As I mentioned before I am taking a course in printmaking, so far we have focused on etching and its various methods.
It is as many can imagine, very exciting, frustrating and humbling.
But I am thrilled to be gaining this knowledge. The following image is my first complete print, which consists of three distinct processes: hardline etching, soft ground texture and aqua/mezzotint.
Predictably I have chosen my beloved Quetzalcoatl sowing his seed (naughty innuendo intentional) .
First off, please understand I am still trying to master the most basictechniques; my stylus slips all over the zinc plate, my hand is unsteady and insecure, this clumsiness is apparent .
But at this stage I really am trying to merely understand the process and the opportunities afforded by this new medium.
The first stage of this print is hardline etching, pretty basic ; you press your stylus into a plate prepared with a base coat of hard asphaltum. Warm the wax on a giant hotplate, you roll it out, cool it and presto, a lovely surface to doodle upon.
Unfortunately i have yet to master line control on this slippery surface.
Patience and practice… first stage follows:
The second plate, adds texture and mood (or so I am told), frankly it is my least favorite stage.
I prefer creating texture by hand.
In this assignment I was instructed to press textured material into the plate which had been prepared with a softer ground of asphaltum than we had used for the hardline step.
I chose, given the print’s very small size, wisps of broken cheesecloth and snippets of an ungodly 70’s textured wallpaper.
The third plate, which was to be our last, was aquatint, a variation on mezzotint (made famous by Goya).
This was the most challenging step, values are determined by timed soaks in an acid bath.
Having first fashioned (a time consuming) value chart , I had a sense of how to achieve the values I sought; or so I thought.
Unfortunately my timing was off, I hadn’t created any blacks; a problem in that I wanted them, and more importantly the assignment demanded them.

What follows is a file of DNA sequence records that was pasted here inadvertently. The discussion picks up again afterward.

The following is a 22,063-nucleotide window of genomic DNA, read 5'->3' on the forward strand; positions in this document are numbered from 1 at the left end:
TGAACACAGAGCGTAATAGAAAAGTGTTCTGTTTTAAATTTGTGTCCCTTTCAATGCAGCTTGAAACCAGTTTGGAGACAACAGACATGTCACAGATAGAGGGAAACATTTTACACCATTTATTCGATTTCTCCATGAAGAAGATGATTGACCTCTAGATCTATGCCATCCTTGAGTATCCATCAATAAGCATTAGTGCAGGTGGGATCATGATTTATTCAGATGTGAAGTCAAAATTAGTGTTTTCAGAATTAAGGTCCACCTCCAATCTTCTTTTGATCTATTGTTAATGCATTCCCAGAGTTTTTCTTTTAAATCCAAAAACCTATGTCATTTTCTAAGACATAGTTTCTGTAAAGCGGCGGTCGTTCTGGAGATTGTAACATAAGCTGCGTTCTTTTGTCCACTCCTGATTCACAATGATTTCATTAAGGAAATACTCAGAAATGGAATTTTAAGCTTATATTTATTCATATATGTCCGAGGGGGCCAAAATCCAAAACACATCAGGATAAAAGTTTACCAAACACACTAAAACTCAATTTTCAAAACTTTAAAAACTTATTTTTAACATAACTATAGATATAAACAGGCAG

Back to the acid bath, blocking out the areas I wished to keep with a material called Stop Out ; then with careful timing, seeking to attain my goal of a richer black foreground.
I achieved what I sought, I would make changes if I could have better predicted the outcome, but I am pleased that I am beginning to better understand the complexities and opportunities of etching.
My appreciation for my own collection of 18th and 19th century engravings and etchings has soared beyond mere aesthetic appreciation ; what was accomplished by these past masters is technically astounding.
A technique I was eager to play with was drypoint.
I have a few drypoint prints in my collection, I love the evocative smudgy quality of the images. Rembrandt of course made the technique famous, but others have mastered it as well.
It turns out (thus far) to be my favorite technique.
It also proves to be the most challenging, this little (3 by 4 inches)Ecce Homo is my first incredibly naive attempt.
It is a brutally ugly image, I’m frankly embarrassed by it; but Clive has encouraged me to revel in the process.
So here is what reveling in the process looks like.
God save me.
Tomorrow we start a new process, soft ground etching. It is a process my insructor believes offers artists the freedom drawing affords. In anticipation I have put together this finished drawing of Cain. I understand the final image will not retain the precision, but I like to work out all details BEFORE facing an acid bath. I will post the result and perhaps some of the process when I am finished.
Until next time,